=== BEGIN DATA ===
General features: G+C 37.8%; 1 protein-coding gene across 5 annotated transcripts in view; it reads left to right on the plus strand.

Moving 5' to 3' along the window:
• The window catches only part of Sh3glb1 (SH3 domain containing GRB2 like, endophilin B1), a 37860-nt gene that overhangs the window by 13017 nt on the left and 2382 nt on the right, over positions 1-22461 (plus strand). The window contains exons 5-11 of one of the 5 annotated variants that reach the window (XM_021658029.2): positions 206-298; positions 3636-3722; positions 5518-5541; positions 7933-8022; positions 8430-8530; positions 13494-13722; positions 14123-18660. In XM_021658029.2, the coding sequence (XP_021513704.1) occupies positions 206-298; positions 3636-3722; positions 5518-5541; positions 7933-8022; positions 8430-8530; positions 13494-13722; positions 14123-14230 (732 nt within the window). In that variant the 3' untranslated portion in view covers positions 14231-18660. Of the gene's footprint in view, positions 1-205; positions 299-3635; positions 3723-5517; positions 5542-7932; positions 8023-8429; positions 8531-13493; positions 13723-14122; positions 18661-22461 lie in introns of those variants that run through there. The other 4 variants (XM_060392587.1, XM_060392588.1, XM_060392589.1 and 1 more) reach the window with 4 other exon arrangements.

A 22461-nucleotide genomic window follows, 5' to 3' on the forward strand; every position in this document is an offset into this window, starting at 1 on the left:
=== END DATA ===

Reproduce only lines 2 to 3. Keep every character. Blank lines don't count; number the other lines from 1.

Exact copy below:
Moving 5' to 3' along the window:
• The window catches only part of Sh3glb1 (SH3 domain containing GRB2 like, endophilin B1), a 37860-nt gene that overhangs the window by 13017 nt on the left and 2382 nt on the right, over positions 1-22461 (plus strand). The window contains exons 5-11 of one of the 5 annotated variants that reach the window (XM_021658029.2): positions 206-298; positions 3636-3722; positions 5518-5541; positions 7933-8022; positions 8430-8530; positions 13494-13722; positions 14123-18660. In XM_021658029.2, the coding sequence (XP_021513704.1) occupies positions 206-298; positions 3636-3722; positions 5518-5541; positions 7933-8022; positions 8430-8530; positions 13494-13722; positions 14123-14230 (732 nt within the window). In that variant the 3' untranslated portion in view covers positions 14231-18660. Of the gene's footprint in view, positions 1-205; positions 299-3635; positions 3723-5517; positions 5542-7932; positions 8023-8429; positions 8531-13493; positions 13723-14122; positions 18661-22461 lie in introns of those variants that run through there. The other 4 variants (XM_060392587.1, XM_060392588.1, XM_060392589.1 and 1 more) reach the window with 4 other exon arrangements.